The New England colonies, with the exception of Rhode Island, formed a confederation called "The Four United Colonies of New England". Rhode Island, according to The Proceedings of the Rhode Island Historical Society, 1881–1882, was excluded, not for reasons of religious differences, but because its founder, Roger Williams, had been banished from Massachusetts "for denying the right of the magistrates to take the lands of the Indians with out compensating the owners".[21] The United Colonies obtained Narragansett lands within the boundaries of Rhode Island by putting in motion a series of events that began with their promise of aid to the Mohegan Sachem, Uncas, whom they had supported during the Pequot War, if he declared war against the Narragansett Sachem, Miantinomo. During the ensuing war, Miantinomo was captured and brought to the commissioners of the Four United Colonies at Hartford. "After obtaining him as a captive, they could find no excuse for putting him to death; and, to avoid the responsibility, they referred his case for decision to a convention of ministers in Boston; [sic] Winthrop states, 'Miantinomo was killed near Hartford by a blow on the back of his head with a hatchet.' " [21]

The Connecticut settlers demanded land from Uncas in return for their assistance to him. "Trumbull states, 'Mr. Leffingwell obtained nearly the whole township of Norwich for his services.'"[21] Miantinomo's successor, Pessicus, declared war against Uncas and the colonies fined him 2000 fathoms of wampum for causing the hostilities, which he was unable to pay."[21]

"Humphrey Atherton was sent by the commissioners of the Four Colonies, with twenty armed men, to enforce the payment. As stated in Arnold's history of Rhode Island (vol. i., p. 199), 'Atherton forced his way, pistol in hand, into the wigwam, and, seizing the Sachem by the hair, dragged him out, threatening instant death if any resistance was offered.' The debt was settled by Pessicus giving a mortgage of all his lands to the commissioners of the Four Colonies."[21]

In 1658, Atherton came into contact with Native Americans again when he was appointed by the General Court to the post of Superintendent of Indian Affairs, overseeing the praying Indians; Nipmuck Indians who had been converted to Christianity by John Eliot.[22] He held that position until his death. "Though a terror to warlike Indians, yet he was the trusted friend of all who were well disposed, helping on their education and Christianizing, and guarding their rights, so that he had immense personal influence with them, and was a successful treaty-maker".[2]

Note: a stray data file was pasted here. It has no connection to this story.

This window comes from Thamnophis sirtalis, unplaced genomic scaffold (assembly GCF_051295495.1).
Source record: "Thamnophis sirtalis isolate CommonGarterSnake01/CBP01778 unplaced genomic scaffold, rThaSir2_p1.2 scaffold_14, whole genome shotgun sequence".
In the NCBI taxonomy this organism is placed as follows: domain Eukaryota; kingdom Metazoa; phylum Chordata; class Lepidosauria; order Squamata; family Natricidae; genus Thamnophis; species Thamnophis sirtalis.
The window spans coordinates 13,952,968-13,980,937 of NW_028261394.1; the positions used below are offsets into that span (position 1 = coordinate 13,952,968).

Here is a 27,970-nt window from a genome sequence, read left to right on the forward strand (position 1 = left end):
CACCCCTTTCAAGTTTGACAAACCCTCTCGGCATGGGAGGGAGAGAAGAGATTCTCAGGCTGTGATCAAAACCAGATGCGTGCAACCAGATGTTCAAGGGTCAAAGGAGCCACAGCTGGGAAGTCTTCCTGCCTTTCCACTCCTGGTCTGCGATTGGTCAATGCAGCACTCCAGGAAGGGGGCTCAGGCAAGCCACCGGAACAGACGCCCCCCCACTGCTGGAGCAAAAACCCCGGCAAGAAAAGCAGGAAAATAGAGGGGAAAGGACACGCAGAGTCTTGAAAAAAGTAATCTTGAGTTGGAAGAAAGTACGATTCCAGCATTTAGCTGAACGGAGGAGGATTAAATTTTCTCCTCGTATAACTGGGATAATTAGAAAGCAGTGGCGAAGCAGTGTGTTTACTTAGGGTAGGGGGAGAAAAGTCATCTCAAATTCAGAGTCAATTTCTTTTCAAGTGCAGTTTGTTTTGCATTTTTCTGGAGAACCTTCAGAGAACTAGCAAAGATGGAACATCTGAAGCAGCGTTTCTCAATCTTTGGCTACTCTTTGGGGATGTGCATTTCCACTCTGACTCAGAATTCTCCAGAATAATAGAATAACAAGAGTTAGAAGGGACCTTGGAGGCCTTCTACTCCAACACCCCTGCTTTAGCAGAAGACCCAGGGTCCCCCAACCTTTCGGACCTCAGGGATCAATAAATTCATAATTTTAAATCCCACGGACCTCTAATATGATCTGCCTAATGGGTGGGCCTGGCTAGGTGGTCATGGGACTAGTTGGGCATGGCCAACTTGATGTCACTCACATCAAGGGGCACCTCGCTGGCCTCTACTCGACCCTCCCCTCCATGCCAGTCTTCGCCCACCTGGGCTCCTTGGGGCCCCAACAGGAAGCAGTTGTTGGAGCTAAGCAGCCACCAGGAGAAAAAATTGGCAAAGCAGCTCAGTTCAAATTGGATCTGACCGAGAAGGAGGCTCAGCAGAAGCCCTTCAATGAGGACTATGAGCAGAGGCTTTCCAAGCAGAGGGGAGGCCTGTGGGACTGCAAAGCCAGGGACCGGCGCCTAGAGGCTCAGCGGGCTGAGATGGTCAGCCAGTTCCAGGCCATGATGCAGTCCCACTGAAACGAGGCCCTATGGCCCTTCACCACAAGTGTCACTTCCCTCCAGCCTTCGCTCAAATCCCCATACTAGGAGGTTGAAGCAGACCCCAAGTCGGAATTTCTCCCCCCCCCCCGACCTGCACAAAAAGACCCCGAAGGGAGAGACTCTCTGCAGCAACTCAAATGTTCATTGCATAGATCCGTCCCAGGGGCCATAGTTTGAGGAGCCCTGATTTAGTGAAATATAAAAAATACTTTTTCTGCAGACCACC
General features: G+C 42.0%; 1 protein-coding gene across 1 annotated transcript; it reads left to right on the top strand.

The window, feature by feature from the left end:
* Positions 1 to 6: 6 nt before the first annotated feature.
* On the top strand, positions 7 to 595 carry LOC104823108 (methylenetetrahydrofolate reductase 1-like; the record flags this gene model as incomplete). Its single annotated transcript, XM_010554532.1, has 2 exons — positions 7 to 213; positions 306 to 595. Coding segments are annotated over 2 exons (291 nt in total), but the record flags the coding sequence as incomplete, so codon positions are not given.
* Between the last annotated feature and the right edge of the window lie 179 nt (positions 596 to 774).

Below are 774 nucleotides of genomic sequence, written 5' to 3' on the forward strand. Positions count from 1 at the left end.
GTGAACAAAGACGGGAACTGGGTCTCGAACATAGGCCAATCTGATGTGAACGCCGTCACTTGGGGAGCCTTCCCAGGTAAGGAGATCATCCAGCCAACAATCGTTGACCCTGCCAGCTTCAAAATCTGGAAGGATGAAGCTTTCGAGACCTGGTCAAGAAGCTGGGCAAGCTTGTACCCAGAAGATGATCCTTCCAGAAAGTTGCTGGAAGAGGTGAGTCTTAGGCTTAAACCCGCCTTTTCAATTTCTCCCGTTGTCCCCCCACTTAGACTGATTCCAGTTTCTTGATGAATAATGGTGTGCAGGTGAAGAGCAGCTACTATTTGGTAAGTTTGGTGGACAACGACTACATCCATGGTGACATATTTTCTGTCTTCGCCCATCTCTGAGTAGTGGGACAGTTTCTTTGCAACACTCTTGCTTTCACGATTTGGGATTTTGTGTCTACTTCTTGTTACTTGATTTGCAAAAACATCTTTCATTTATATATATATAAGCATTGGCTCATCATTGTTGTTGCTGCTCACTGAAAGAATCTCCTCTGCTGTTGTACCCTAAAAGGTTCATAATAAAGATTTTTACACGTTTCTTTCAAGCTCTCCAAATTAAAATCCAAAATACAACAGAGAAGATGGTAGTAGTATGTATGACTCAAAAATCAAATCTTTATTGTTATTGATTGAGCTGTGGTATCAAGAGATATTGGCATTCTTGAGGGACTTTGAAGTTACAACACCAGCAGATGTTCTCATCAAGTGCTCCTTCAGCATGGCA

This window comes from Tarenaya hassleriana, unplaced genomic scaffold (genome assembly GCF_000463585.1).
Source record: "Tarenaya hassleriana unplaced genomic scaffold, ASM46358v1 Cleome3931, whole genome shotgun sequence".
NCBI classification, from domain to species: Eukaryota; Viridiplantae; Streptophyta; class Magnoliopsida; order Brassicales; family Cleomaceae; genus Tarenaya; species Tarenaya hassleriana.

Land speculation[edit]

Humphrey Atherton was a successful land speculator. The land he owned in Dorchester included a large portion of South Boston. He also owned a share in what became Milton, Massachusetts. The General Court awarded 500 acres (2.0 km2) to him for his public service, but because some of it impeded the town on Hadley, Massachusetts, he was given a new grant that had an additional 200 acres (0.81 km2). Since he had represented Springfield in the General Court, he probably owned land in Springfield as well. When he died, his estate was worth 900 pounds, not including much of his land.[23]

Atherton "played a key role in fighting and removing Indians from land he later owned." [24] In 1659, he and some friends, including Connecticut Governor, John Winthrop, Jr., made some illegal purchases of land from Native Americans in Rhode Island. The group, referred to as the Atherton Company, circumvented the law by making the purchases appear to be gifts.[23]

In 1660, commissioners of the Four Colonies, of whom John Winthrop, Jr. was one, transferred ownership of the mortgage of Pessicus's land to the Atherton Company for 735 fathoms of wampum. The Company then foreclosed on the mortgage. The land included the Narragansett property within the bounds of Rhode Island. Rhode Island found this transference of land to be illegal and prevented the sale of the land for several years. The company, which changed its name to "Proprietors of the Narragansett Country," eventually did sell 5,000 acres (20 km2) of the land to Huguenot immigrants who began a colony there called Frenchtown. The Huguenots lost the land when, in 1688, a Royal Commission determined the Atherton claim to be illegal.[21]